I hope you love the products I recommend! Just so you know, I may collect a share of sales or other compensation from the links on this page. Oh, and FYI — prices are accurate and items are in stock as of time of publication.
Hooking Your Pond Equipment Up
Important, WATER AND ELECTRICITY DO NOT MIX, SO SAFETY IS THE ORDER OF THE DAY. If you are the least bit uncomfortable working with electrical devices, then I strongly recommend hiring a qualified electrician.
A Side Story About Safety
Not long after we had our pond up and running my wife decided she was going to put those little twinkle lights around the perimeter. I didn’t feel that was a very good idea and said so, but of course I didn’t know what I was talking about, so the twinkle lights went into place.
One night she discovered they weren’t on, so she went to the pond to find out why, in her bare feet no less. Her guardian angel was with her that night because as she was checking the lights, part of the string went into the water. Natural reaction. She grabbed them and got the shock of her life.
Under those conditions she might have been killed, but most fortunately she is still with me. The only thing killed that night was the idea of twinkle lights around the pond.
This Equipment Goes In And Around Water
Submersible pumps and submersible lights are specially constructed to be used under water. As far as above ground lighting around the pond, Malibu type lights that run off a twelve volt transformer work well. Remember that everything that will be hooked up to electricity must go through a GFCI outlet or breaker. Below are the different components.
Water Filter, (above). It is a submersible type that sits on the bottom of the pond and connects to a piece of 3⁄4” flexible tubing. This will run from the filter to the intake side of your UV Light. Then another piece of 3⁄4 flex tubing runs from the output side of the UV Light to the intake nozzle of your water pump.
Finally, the output side of your water pump either allows the output to flow back into the pond. If you have a waterfall or fountain, you can attach one more piece of 3⁄4 flex tubing to the pumps outlet nozzle and use that to supply the waterfall or fountain.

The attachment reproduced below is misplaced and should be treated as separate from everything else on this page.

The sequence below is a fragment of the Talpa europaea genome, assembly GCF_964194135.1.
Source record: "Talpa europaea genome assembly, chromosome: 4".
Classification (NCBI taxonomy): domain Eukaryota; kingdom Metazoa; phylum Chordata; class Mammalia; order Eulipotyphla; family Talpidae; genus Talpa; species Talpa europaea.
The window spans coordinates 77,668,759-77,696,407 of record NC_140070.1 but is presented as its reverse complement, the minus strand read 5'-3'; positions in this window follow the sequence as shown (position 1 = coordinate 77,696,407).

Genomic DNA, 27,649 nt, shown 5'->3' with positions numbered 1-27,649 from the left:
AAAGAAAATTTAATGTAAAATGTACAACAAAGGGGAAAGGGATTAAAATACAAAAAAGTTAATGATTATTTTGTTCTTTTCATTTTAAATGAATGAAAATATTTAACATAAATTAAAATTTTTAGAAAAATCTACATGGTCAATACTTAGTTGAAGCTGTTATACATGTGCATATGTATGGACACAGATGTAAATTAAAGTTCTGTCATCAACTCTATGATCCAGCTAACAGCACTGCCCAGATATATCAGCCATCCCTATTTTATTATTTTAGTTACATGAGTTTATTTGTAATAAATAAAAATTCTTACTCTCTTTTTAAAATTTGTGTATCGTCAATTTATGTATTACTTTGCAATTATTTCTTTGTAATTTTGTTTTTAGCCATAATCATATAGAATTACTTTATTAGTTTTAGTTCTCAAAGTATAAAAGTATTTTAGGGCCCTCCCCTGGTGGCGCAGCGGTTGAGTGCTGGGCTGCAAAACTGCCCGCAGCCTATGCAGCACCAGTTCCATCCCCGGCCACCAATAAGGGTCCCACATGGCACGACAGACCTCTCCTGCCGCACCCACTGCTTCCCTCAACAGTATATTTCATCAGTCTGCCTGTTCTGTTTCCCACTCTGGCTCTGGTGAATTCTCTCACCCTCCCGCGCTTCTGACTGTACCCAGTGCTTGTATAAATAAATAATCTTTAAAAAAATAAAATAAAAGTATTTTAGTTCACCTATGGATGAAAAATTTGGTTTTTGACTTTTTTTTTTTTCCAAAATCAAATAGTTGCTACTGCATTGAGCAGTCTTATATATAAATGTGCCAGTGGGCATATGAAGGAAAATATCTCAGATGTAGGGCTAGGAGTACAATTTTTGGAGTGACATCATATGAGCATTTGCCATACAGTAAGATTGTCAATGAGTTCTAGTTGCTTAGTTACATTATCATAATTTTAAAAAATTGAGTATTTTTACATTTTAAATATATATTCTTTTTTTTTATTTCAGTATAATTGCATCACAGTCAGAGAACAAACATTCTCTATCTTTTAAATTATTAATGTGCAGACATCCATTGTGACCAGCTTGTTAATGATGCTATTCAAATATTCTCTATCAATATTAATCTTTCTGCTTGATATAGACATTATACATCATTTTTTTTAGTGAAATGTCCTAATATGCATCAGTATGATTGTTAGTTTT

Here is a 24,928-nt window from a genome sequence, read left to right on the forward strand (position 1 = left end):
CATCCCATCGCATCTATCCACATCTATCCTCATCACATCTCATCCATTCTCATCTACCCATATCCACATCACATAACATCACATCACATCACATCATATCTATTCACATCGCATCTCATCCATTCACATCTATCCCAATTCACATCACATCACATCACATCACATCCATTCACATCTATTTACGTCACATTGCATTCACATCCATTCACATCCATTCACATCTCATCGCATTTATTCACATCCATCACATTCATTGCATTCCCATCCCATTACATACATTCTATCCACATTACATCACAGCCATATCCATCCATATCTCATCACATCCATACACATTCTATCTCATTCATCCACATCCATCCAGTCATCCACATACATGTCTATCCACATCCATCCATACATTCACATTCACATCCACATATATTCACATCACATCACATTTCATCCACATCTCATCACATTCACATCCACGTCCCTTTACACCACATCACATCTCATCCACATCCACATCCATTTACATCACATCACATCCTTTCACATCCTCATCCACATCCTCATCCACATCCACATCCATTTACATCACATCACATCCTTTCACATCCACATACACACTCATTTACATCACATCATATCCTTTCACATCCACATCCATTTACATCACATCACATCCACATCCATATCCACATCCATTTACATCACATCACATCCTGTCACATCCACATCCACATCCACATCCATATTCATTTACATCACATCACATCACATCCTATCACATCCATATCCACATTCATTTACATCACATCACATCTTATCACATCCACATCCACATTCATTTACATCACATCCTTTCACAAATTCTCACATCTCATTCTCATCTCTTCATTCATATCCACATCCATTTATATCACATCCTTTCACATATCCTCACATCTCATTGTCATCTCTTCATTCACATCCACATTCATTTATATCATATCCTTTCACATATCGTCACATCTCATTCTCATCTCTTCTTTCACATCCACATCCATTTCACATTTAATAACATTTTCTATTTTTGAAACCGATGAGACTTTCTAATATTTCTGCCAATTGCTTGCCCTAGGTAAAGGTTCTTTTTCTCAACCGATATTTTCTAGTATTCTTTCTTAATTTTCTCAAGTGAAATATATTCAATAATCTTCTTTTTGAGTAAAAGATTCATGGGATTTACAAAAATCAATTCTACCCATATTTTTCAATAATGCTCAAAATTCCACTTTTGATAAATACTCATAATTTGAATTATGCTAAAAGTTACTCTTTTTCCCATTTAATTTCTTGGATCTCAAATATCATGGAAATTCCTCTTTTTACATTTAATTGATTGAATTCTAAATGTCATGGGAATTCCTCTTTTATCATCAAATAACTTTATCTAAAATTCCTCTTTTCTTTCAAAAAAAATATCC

This is a pretty straight forward hookup. You may find it a bit different depending on your choice of water filter. Some filters are designed to be used outside the pond. I used one of those when we first put our pond in. It gave us a lot of trouble, but it turned out to be a blessing. It got me thinking that I could make a better filter. So I did, and used it for many years, with no trouble I might add.
(Side note: I use to make and sell my own homemade pond filter, however, I don’t have a lot of time do make them any longer).
UV Lights, (above). Come in submersible and above ground designs. I would recommend the submersible type again, mainly because that’s the type we have always used, and other than a couple of bulb replacements, it has never been any trouble.
A note on connecting tubing. It is 3⁄4 flexible as stated previously, and it comes in clear or black. Your tubing will be cut to different lengths as you use it and I’ll provide some examples here.
Cut the first piece (from the water filter to the UV Light) long enough so that you will be able to pull the water filter up out of the pond for cleaning without disturbing the location of the UV Light. This length will depend somewhat on the depth of your pond and where on the edge of the pond you can set the filter down for cleaning.
Of course the tubing from the UV Light to the pump only needs to be a foot or two because once those two items are positioned there will be little need to move them.
The length of the last piece of tube depends on whether or not you have a waterfall or fountain. If you don’t, you won’t need any at all. For a waterfall, run whatever length you need from the outlet side of the pump to wherever you begin to feed the waterfall.
Pond Pump, (above). The workhorse of this whole operation. It draws water from the pond, through the filter, through the UV Light, and then through the pump itself. The larger the pump, the faster the flow. You may need to re-read this paragraph a couple times, but this is the proper way to hook this stuff up.
It’s best to purchase the pond pump, water filter, and UV Light before you buy any tubing. You want to be sure what size fittings come with them. Most of the fittings that come with these items are the 3⁄4” barbed type, and make for a good tight connection.
That’s about it for hooking up your pond equipment, next, we’ll take a look around your pond.